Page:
The MINISTER of AGRICULTURE (Sir Arthur Boscawen):

I beg to move, "That this House doth not insist upon its Amendment to which the Lords have disagreed."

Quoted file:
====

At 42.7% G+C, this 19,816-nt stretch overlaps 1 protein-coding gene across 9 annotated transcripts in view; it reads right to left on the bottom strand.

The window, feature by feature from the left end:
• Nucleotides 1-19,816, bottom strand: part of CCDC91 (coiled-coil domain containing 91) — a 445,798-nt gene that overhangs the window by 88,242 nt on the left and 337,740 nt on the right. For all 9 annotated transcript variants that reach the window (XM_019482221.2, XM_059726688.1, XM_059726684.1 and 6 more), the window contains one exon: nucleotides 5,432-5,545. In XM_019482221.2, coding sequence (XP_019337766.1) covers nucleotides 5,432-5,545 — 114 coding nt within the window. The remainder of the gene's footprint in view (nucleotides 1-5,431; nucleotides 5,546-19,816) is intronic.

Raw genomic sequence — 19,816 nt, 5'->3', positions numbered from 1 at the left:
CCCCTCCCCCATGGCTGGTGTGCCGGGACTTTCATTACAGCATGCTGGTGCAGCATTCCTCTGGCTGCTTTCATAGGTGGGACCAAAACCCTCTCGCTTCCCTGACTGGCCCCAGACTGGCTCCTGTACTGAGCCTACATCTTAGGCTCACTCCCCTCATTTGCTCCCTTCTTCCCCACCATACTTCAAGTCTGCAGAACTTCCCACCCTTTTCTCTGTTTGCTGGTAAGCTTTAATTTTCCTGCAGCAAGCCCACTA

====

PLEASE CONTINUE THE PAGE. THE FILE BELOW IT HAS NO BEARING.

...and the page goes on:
If that Motion be agreed to, I propose to move an Amendment to the Bill in lieu thereof. I may be allowed to explain that under the Land Settlement Facilities Act, power was taken to enable local authorities to acquire land without confirmation, in view of the necessity of getting land quickly for the purpose of small holdings and allotments. In view of the fact that there will be a necessity for acquiring a good deal of land for allotments in the next few months, because land, under the D.O.R.A. Regulations, will have to be given up next March, it was proposed in this Hill, as originally introduced, that this power of acquiring land without confirmation, as regards allotments, should be extended for one year. In another place, this Clause was deleted. When the Bill came to this House, on my Motion it was re-inserted, but with a limitation that the extension should be only for six months instead of one year. In another place this new proposal has also been deleted. In the circumstances there are three courses which I might adopt. I might agree with the Lords in their Amendment. In that case, we should throw away altogether a power which, although I do not attach very much importance to it, will be useful as minimising the delay in acquiring land in the next few months. I might disagree with the action taken in another place. If I did that, and if the other place insisted on what they had done, there would be a complete deadlock between the two Houses, and the Bill would be lost. There is a third course which I propose to adopt and that is to ask the House to send back the Clause with an Amendment, and the Amendment is that instead of extending the time to six months from the passing of the Measure, that is to say to next February, the extension should be to 31st December of this year. That does not give us quite as much time as I had hoped for, but at the same time it will give local authorities sufficient time to exercise their powers.